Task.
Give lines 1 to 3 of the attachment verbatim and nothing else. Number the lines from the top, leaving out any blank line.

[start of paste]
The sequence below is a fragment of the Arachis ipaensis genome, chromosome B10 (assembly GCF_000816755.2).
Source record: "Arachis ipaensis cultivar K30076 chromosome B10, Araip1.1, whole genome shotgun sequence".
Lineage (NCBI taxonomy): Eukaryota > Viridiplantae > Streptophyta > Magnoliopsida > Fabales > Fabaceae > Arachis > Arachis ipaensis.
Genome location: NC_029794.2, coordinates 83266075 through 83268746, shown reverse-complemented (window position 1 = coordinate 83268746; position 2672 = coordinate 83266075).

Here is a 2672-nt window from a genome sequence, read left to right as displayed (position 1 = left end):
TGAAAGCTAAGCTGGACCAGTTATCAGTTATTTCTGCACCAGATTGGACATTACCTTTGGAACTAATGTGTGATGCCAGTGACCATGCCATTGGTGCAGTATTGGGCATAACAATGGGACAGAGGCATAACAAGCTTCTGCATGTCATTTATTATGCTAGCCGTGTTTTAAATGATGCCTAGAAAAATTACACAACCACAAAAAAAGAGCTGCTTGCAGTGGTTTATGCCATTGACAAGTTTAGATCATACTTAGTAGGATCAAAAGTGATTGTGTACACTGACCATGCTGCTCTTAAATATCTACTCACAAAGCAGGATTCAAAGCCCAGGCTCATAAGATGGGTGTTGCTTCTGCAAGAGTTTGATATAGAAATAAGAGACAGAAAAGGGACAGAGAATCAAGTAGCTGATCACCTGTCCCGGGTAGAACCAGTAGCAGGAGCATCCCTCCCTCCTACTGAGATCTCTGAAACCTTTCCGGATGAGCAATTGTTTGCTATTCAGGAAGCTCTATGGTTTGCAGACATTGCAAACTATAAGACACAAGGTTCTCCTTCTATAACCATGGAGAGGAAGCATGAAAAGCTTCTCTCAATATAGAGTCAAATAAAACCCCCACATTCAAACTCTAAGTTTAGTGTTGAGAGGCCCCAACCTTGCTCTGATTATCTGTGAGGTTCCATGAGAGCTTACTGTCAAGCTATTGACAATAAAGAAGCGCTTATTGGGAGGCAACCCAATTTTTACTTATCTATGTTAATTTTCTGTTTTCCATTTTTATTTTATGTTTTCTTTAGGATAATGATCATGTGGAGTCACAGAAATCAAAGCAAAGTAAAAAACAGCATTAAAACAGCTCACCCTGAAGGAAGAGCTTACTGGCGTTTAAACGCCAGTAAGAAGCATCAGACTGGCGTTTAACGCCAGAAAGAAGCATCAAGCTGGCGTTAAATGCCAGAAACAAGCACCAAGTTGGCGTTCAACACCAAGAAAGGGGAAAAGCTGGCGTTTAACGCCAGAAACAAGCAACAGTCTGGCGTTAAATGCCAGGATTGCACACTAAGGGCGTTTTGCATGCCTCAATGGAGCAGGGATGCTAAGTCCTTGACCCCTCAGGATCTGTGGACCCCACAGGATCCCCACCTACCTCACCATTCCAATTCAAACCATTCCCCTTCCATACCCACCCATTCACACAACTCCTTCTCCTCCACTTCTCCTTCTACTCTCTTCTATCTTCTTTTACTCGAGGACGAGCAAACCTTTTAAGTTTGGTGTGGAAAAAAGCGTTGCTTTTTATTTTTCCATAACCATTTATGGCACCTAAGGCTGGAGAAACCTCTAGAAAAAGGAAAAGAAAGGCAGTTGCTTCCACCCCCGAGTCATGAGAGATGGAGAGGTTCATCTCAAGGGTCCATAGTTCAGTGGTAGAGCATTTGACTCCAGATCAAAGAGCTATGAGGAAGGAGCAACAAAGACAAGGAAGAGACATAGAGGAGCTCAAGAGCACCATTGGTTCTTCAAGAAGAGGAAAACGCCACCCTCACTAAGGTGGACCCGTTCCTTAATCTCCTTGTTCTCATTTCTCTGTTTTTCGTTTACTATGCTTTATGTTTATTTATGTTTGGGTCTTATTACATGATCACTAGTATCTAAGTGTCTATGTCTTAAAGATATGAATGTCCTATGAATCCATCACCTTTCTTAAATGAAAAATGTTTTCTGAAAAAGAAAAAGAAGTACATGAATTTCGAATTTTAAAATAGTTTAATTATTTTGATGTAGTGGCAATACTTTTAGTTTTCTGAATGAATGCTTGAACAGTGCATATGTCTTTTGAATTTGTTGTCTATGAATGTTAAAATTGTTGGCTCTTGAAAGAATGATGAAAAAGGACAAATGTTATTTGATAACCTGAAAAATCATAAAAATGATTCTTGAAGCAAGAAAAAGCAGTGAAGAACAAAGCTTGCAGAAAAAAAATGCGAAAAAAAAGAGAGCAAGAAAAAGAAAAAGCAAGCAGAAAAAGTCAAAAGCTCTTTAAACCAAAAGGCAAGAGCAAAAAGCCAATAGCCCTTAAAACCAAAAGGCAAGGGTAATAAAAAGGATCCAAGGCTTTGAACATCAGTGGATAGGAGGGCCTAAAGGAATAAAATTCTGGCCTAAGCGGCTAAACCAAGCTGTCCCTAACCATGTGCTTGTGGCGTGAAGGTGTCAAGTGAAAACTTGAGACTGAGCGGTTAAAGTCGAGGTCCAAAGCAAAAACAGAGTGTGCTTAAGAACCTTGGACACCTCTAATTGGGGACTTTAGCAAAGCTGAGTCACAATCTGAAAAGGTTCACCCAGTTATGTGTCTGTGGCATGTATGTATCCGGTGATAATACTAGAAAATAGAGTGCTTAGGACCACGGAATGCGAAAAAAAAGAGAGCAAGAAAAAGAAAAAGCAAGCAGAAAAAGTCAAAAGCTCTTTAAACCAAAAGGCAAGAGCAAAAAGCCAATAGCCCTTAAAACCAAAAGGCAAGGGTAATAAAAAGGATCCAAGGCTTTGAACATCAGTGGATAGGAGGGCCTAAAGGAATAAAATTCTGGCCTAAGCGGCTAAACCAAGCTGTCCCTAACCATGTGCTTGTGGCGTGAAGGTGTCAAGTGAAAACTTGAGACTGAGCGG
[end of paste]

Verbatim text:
The sequence below is a fragment of the Arachis ipaensis genome, chromosome B10 (assembly GCF_000816755.2).
Source record: "Arachis ipaensis cultivar K30076 chromosome B10, Araip1.1, whole genome shotgun sequence".
Lineage (NCBI taxonomy): Eukaryota > Viridiplantae > Streptophyta > Magnoliopsida > Fabales > Fabaceae > Arachis > Arachis ipaensis.